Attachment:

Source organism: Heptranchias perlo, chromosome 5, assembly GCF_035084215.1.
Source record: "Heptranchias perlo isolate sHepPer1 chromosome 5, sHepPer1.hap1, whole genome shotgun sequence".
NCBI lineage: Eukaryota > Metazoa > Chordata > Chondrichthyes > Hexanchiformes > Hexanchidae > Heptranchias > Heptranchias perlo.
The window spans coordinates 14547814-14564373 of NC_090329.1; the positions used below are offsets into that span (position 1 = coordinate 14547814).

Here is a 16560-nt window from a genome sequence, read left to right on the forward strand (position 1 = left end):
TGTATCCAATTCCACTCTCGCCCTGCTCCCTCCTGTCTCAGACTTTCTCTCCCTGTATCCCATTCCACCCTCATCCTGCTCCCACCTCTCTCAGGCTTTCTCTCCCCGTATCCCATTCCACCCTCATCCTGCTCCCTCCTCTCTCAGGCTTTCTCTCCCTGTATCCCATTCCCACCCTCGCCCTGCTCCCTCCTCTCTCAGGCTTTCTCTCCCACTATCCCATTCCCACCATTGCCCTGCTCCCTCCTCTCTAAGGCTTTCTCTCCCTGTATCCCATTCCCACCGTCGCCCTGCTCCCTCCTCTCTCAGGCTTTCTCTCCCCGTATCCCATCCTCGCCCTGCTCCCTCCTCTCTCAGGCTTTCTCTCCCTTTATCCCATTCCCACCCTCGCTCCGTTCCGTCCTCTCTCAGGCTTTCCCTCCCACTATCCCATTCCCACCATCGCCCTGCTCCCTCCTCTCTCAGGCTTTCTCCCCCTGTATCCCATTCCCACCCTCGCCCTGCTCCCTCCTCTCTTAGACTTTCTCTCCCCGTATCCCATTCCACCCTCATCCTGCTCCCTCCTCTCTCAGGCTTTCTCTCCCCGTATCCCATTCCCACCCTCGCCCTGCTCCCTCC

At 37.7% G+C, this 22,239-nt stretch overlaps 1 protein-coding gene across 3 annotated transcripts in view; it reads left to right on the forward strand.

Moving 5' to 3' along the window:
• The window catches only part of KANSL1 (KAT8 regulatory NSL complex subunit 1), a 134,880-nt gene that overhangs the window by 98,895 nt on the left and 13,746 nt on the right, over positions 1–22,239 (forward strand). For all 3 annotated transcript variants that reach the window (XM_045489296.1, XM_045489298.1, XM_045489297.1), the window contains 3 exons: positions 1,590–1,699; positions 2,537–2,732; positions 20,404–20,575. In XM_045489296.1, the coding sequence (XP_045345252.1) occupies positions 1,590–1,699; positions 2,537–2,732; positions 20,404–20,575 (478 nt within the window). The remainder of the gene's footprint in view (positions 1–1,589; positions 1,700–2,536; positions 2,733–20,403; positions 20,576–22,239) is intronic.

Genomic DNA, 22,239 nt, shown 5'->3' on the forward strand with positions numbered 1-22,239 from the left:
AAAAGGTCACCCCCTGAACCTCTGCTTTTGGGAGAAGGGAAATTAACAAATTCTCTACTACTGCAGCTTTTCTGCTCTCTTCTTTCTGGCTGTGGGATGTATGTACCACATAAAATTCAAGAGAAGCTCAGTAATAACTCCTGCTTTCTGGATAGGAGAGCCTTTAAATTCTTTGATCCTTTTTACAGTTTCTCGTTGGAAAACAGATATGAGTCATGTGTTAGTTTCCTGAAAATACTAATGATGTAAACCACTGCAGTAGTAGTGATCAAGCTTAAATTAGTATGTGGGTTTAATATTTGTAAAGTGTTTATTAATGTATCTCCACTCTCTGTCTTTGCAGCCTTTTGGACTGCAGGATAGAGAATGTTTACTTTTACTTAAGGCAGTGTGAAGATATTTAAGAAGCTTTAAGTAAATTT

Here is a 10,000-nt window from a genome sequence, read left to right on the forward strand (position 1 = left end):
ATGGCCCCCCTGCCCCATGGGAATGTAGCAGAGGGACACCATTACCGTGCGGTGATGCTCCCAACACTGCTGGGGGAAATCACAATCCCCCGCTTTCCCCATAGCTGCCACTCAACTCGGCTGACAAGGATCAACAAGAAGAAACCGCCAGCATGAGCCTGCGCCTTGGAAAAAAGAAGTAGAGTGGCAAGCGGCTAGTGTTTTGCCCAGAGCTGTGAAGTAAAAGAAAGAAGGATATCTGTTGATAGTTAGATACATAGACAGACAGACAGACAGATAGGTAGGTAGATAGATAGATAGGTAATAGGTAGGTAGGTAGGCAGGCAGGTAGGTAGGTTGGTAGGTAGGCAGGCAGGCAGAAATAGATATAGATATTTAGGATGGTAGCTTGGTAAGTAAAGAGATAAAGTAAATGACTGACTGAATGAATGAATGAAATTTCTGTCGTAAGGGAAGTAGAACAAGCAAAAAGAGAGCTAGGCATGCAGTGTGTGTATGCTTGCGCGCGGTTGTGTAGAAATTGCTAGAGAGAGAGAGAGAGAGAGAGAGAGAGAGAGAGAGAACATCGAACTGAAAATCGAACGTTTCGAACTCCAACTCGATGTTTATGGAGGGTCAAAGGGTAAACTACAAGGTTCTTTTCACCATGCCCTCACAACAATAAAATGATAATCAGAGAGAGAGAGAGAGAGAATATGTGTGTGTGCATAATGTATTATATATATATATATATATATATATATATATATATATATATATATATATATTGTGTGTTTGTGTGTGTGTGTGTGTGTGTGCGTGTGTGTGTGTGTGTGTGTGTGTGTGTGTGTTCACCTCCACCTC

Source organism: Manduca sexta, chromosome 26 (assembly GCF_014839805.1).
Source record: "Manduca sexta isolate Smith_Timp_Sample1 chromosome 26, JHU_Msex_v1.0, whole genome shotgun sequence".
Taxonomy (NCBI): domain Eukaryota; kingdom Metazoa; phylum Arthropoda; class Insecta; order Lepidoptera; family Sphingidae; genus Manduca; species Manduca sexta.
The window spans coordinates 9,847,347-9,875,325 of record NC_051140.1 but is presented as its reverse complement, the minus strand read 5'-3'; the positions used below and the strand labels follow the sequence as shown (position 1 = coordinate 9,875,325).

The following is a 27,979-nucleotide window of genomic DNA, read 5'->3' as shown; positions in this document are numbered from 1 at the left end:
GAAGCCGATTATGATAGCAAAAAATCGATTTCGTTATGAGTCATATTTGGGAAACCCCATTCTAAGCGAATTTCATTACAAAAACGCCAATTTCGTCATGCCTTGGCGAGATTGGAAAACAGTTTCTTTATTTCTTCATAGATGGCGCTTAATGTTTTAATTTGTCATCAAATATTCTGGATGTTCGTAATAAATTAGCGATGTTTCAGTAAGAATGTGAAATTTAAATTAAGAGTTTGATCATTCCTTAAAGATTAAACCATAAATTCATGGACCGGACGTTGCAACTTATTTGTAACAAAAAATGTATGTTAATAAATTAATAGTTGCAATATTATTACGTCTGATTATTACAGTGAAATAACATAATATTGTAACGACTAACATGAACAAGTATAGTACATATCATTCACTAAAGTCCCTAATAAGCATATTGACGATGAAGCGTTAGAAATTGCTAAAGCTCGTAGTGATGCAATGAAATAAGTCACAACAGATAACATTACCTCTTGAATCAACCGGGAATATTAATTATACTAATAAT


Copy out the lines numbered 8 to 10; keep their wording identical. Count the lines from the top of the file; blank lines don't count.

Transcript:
Moving 5' to 3' along the window:
• The window catches only part of KANSL1 (KAT8 regulatory NSL complex subunit 1), a 134,880-nt gene that overhangs the window by 98,895 nt on the left and 13,746 nt on the right, over positions 1–22,239 (forward strand). For all 3 annotated transcript variants that reach the window (XM_045489296.1, XM_045489298.1, XM_045489297.1), the window contains 3 exons: positions 1,590–1,699; positions 2,537–2,732; positions 20,404–20,575. In XM_045489296.1, the coding sequence (XP_045345252.1) occupies positions 1,590–1,699; positions 2,537–2,732; positions 20,404–20,575 (478 nt within the window). The remainder of the gene's footprint in view (positions 1–1,589; positions 1,700–2,536; positions 2,733–20,403; positions 20,576–22,239) is intronic.

Genomic DNA, 22,239 nt, shown 5'->3' on the forward strand with positions numbered 1-22,239 from the left: